Nearsighted Prescription Information

Posted in nearsighted | No Comments » January 2nd, 2012

 If things up close appear clear but not those that are at a distance, then you are probably nearsighted. Nearsightedness has a focus point up close and a blurred vision in the distance due to the light entering the focus of the eye in front of the retina. Therefore, objects at a distance are seen more clearly with the use of glasses, contact lenses and even surgery.

A nearsighted prescription contains a minus or negative sign before your prescription numbers. The higher the number is after the minus sign, then the bigger the vision correction that you need.

The lenses in your eye glasses or in your contact lenses will change the light and curve so the image will fall farther away or shorter than it currently does. It is important to understand your nearsighted prescription to give you a better idea on your vision needs. Whatever your nearsighted vision needs, it will be adjusted to fall on the retina instead of away from it. When this happens, the brain will interpret it and the blurriness will disappear. When you remove your glasses, things will appear blurry again because the glasses do not change the shape of your eye but instead changes the way an image is reflected.

Understand your Nearsighted Prescription

Posted in nearsighted | No Comments » December 19th, 2011

 When you check out your nearsighted prescription, you will notice numbers listed under headings OS and OD. These are Latin abbreviations. OS or oculus sinister means your left eye and OD or oculus dextrus means the right eye. On occasion, you will see an OU notification, meaning something that involves both the eyes.

A minus sign means you are nearsighted and these numbers represent diopters. If your prescription reads -1.00, this means you have a diopter of nearsightedness. If it is -4.25, this means you have four and ¼ diopters and requires thicker or stronger lenses. A lot of people think that a +1.75 is required when buying over-the-counter reading glasses. However, it takes a bit of algebra to figure out the total power needed for single vision reading eyeglasses.

More abbreviations you have to know in order to understand your nearsighted prescription better includes SVD, SVN, and Sphere, Cylinder, PD, axis and prism. SVD means single vision distance or glasses that are for distance use only; SVN is single vision near or for reading only. Sphere is spherical power that has the same power in all meridians, cylinder power that corrects astigmatism and represents the difference in the greatest eye power and the weakest eye power, normally separated by 90 degrees. Axis indicates an angle between the two meridians of astigmatism, PD is the measurement vital in designing glasses that are comfortable to wear and optically good. Prism is often prescribed to displace an image in a certain direction for those with cross-eyes or other eye muscle disorders.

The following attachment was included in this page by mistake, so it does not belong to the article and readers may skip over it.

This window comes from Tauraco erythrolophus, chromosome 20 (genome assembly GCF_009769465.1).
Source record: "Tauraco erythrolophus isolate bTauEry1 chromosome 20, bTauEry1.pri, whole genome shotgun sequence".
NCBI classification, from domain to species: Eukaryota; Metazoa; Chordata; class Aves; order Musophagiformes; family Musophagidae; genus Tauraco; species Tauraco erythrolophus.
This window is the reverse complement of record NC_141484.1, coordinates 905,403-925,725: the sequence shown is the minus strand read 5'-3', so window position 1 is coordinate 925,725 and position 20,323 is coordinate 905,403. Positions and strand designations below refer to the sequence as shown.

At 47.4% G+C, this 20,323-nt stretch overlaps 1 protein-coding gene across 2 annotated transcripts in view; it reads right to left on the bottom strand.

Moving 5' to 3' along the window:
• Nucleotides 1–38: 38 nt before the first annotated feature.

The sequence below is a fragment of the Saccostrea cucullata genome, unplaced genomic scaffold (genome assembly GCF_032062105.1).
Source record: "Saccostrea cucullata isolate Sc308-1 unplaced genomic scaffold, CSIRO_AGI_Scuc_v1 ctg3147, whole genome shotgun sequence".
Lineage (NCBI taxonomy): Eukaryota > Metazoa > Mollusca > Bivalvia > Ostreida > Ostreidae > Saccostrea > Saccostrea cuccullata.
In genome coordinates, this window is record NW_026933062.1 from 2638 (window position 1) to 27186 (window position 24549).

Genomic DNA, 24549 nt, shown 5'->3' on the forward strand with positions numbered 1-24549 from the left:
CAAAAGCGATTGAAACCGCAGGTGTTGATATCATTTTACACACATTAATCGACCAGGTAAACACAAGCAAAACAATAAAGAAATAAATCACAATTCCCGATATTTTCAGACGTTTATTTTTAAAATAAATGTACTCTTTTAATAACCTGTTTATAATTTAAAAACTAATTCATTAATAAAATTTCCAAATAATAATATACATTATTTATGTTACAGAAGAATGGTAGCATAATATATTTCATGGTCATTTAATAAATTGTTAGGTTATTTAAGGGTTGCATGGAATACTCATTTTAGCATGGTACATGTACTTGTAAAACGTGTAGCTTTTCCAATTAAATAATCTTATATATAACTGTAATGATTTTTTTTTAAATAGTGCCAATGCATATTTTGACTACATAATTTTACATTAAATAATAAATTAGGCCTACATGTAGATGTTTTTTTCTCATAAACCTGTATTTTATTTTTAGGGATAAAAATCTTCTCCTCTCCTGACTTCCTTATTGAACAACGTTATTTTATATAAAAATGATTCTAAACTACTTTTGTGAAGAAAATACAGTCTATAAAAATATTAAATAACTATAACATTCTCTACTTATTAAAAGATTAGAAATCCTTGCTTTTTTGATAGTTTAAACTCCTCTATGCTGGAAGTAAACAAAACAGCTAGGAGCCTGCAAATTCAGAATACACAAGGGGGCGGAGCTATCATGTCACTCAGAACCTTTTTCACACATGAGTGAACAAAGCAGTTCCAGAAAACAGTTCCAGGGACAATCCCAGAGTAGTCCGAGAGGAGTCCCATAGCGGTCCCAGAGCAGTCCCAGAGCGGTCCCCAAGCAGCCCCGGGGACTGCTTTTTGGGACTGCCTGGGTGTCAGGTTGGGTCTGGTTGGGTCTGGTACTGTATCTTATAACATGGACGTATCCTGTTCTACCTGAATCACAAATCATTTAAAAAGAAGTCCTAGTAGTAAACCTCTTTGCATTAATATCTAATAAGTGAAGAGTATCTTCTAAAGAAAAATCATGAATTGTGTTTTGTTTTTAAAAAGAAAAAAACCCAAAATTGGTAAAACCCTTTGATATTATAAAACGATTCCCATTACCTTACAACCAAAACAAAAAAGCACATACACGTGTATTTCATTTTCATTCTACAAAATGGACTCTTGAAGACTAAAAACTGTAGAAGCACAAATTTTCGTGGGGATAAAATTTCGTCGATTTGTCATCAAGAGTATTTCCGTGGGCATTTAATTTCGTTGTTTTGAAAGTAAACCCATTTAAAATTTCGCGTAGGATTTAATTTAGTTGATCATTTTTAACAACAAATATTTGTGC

Understanding Nearsighted Prescription

Posted in nearsighted | 1 Comment » December 6th, 2011

 Common refractive disorders of the eye like myopia or nearsightedness are measures in units known as diopters. In a nearsighted prescription or other eye ailment, the diopters represent the amount of correction that one needs in order to normalize the vision. The more nearsighted you are, the higher your diopters prescription is.

The prescription is composed of three numbers namely, -5.00 x 180 which represents a typical prescription. The first -5.00 number identifies the degree of your nearsightedness or farsightedness. Moreover, -sign signifies that you are nearsighted. The second number -1.50 describes your degree of astigmatism and the number could be written with either a +sign or a – sign.

The third number 180 describes the axis that indicates the astigmatism direction. For instance, a 180 degree axis means the astigmatism is horizontal. A prescription of -5.00 – 1.50 x 180 indicates that one is moderately nearsighted and with a moderate astigmatism degree in a horizontal direction. Nearsighted prescription includes wearing eyeglasses and contact lenses. Glasses are suitable for people, young and old alike. Nearsighted prescription glasses have lenses that re custom made for every eye prescription and suit individual needs. Eye doctors measure the strength of every eye and you get your eyeglass prescription.

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